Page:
Red Sox GM Ben Cherington has refused to part with promising prospects, but that could change…
Stocked with an abundance of high ceiling prospects, the Red Sox farm system has the trade chips to yield an impact Major Leaguer.
So far this offseason, Red Sox general manager Ben Cherington has refused to part with promising names like Xander Bogaerts, Matt Barnes, Jackie Bradley, Rubby De La Rosa and Allen Webster, Bryce Brentz and Blake Swihart.
That could change before spring training.
Though it was freed of the cumbersome contracts of Adrian Gonzalez, Carl Crawford and Josh Beckett in a blockbuster trade with the Los Angeles Dodgers last summer, Boston’s front office has constructed a roster for 2013 that features a myriad of free agents on short-term deals to complement returning core players and give the aforementioned minor leaguers more time to develop.
Yet the possibility remains that the Red Sox could acquire a difference-making young player who is getting too costly for his current club.
Here are five trades the Red Sox could make to bolster their roster in time for spring training:
Though Diamondbacks general manager Kevin Towers recently told the media that his team and the Red Sox are likely not an ideal match for a deal involving the 25-year-old Justin Upton, who has yet to fully realize his potential but is due $9.75 million in 2013, $14.25 million in 2014 and $14.5 million in 2015.
Upton, a right fielder, offered a glimpse of his enormous capabilities in 2011 when he belted 31 home runs, drove in 88 runs, swiped 21 bases with 39 doubles, five triples and a slash line of .289/.529/.898.
He slipped to .280/.430/.785 with 17 home runs, 67 RBI, 24 doubles, four triples and 18 stolen bases in 2012.
Upton’s’ slash line over six Major League seasons is .278/.475/.832.
The Red Sox could tempt Towers with Jacoby Ellsbury, who is set to be a free agent at the end of the 2013 campaign, but likely that deal would only happen if Ellsbury agreed to a contract extension.
The Diamondbacks are rich with pitching prospects like Patrick Corbin, Tyler Skaggs and Archie Bradley, and they already have young arms like Wade Miley and Trevor Cahill in the rotation, but there is no such thing as too much starting pitching as long as a lineup has enough offense.
Barnes, who was Boston’s first round pick (19th overall) out of the University of Connecticut in 2010, is projected as a No. 2 or No. 3 starter at the big league level and is slated to open 2013 at Double-A Portland.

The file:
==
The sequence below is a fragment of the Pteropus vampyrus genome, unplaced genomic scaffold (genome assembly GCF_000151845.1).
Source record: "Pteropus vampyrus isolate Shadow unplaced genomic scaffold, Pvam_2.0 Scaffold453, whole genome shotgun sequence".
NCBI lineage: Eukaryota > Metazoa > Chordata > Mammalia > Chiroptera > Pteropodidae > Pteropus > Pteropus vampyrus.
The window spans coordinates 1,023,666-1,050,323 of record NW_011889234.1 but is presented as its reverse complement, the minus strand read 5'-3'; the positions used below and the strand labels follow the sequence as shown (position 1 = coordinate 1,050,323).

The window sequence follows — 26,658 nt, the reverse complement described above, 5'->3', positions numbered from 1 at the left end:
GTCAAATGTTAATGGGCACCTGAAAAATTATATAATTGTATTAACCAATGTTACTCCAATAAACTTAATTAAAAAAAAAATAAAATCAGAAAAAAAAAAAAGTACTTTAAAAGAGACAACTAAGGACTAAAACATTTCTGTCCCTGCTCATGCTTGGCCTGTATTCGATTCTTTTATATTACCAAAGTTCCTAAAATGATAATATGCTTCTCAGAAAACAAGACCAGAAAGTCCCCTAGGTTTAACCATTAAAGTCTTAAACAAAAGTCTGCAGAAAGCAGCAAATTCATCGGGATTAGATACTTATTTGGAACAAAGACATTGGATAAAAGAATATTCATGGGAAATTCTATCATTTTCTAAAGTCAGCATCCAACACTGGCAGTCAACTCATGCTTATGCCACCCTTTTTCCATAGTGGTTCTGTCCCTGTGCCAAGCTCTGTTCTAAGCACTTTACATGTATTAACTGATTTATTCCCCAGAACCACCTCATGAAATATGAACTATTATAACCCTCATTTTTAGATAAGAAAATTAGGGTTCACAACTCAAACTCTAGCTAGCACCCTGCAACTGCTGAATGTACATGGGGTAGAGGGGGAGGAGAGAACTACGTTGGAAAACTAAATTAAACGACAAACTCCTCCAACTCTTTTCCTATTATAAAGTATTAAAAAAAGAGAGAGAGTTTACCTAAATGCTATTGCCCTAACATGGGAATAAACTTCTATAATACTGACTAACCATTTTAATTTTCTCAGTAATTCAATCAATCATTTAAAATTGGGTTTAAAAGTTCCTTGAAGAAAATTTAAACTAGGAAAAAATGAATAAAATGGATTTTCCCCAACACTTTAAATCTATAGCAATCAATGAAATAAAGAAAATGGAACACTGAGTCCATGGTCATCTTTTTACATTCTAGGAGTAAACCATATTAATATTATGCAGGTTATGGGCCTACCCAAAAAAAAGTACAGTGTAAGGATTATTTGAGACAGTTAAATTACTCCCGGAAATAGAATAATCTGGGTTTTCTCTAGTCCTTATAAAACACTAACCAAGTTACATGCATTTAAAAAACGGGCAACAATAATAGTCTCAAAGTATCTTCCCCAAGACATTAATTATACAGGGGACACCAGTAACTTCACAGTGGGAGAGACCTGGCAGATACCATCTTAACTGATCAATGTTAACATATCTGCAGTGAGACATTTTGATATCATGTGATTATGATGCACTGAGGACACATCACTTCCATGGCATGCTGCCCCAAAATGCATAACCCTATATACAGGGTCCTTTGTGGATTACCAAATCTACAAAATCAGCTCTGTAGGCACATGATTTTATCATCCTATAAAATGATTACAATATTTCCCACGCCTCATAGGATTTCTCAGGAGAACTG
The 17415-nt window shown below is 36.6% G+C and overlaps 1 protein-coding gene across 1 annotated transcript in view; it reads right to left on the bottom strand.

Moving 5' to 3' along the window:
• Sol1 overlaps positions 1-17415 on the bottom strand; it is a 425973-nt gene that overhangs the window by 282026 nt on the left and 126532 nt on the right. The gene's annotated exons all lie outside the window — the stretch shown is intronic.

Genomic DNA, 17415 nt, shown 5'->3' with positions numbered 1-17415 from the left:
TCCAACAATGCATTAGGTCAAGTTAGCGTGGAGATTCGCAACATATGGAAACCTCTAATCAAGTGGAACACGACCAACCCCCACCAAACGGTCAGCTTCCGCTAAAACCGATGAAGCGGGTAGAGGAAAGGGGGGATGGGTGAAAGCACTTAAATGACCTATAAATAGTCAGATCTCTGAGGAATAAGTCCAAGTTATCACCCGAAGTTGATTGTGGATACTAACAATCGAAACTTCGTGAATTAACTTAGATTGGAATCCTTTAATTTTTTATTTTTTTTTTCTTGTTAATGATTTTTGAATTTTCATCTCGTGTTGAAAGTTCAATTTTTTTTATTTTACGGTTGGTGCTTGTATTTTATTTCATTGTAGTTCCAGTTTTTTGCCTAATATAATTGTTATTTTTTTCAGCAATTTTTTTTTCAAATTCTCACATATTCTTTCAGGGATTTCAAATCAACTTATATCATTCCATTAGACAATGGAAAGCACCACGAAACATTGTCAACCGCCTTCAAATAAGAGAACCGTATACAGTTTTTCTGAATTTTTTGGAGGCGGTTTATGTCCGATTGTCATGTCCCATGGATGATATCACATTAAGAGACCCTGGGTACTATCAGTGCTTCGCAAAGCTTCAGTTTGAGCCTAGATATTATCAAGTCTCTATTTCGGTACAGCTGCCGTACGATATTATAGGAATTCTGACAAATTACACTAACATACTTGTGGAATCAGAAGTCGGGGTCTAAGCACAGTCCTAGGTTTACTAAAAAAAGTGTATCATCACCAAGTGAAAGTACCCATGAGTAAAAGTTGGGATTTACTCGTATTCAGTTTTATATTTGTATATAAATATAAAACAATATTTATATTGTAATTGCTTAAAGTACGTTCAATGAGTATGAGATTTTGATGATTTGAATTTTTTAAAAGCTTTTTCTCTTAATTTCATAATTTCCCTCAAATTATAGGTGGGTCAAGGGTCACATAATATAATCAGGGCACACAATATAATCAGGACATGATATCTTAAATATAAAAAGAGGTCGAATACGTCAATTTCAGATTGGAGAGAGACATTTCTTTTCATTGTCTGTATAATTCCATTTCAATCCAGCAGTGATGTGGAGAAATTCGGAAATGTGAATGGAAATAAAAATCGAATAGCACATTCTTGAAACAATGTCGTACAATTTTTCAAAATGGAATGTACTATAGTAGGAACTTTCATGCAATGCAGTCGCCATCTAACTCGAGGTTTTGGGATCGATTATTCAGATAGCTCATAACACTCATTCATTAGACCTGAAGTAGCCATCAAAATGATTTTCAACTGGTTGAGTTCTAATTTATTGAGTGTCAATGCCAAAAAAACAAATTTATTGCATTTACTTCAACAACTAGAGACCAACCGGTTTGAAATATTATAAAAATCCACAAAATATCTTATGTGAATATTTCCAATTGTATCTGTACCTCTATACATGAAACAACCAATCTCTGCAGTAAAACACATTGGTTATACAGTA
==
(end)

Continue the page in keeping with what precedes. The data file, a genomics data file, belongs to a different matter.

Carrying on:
The 20-year-old Bogaerts, who MLB.com has rated as the game’s No. 31 prospect on its top 100 list, is projected as a middle of the order bat at the Major League level.
He is currently at shortstop, but as he body grows bigger and stronger he could be moved to third base or left field.
The 22-year-old Jacobs was swayed from his commitment to Auburn University as a running back when Boston gave him a handsome signing bonus after selecting him in the 11th round in 2009.
He has a power bat but saw his numbers drop in 2012 (13 home runs, 61 RBI, .252 average at advanced Single-A Salem) compared to 2011 (17 home runs, 80 RBI, .303 average at Single-A Greenville).
An average defensive left fielder, the right-handed hitting Jacobs is not mentioned with Bradley and Brentz, but he does have upside because of his power potential.
Upton would give the Red Sox a high-profile middle of the order bat, but giving up Bogaerts alone would be a risk because the latter has a soaring high ceiling.
Adding Barnes and Jacobs to the deal would be a coup for Arizona, which has the aforementioned deep rotation and a plethora of outfielders (including the recently signed Cody Ross to accompany Gerardo Parra and prospects Adam Eaton and A.J. Pollock.
While speculation has arisen that the Red Sox might have interest in Upton, little has been said about Boston landing Giancarlo Stanton, who is apparently unhappy with the Miami Marlins’ latest fire sale.
The 23-year-old Stanton would require a much larger prospect package than Upton because he (Stanton) is under team control through 2017, is not eligible for arbitration until 2014 and is reminiscent of a young Manny Ramirez at the plate.
In 2012, the slugger recorded a slash line of .290/.608/.969 with 37 home runs and 86 RBI. He ripped 34 home runs in 2011.
The cost would understandable be high.
Bogaerts, Bradley and Barnes – three prospects who the Red Sox are said to be building the future around – would likely head to Miami. The Marlins would possibly require more names such as Jacobs and leff-handed starting pitching prospect Henry Owens.
A right-handed slugger, Morse had 31 home runs and 95 RBI in 2011 but dipped to 18 home runs and 62 RBI in an injury-shortened 2012 season.
Getting Morse would also require surrendering top prospects, but not the batch that Boston would have to give up for Stanton or Upton.
Even if the Red Sox and Napoli sign off on a contract, the Red Sox would still have a role for Garrett Jones, a left-handed hitter who can play first base and right field.
Chances are, Jones would have been packaged in the recent Joel Hanrahan trade if the Red Sox were deeply interested, but Cherington has said he would like to acquire a versatile left-handed hitter who can play multiple positions, and the Pirates are open to trading Jones.
Like the Nationals, the Pirates need a left-handed reliever, and they are also seeking rotation help.
Though the Red Sox have a rotation that includes Jon Lester, Clay Buchholz, Ryan Dempster, Felix Doubront and John Lackey, and Morales has upside as a starter, they would still be interested in the 29-year-old Matt Garza, who is proven in the American League East.
Chicago Cubs president Theo Epstein and general manager Jed Hoyer obviously have in-depth knowledge of the Red Sox farm system, and they could use a catcher and a left-handed reliever as well.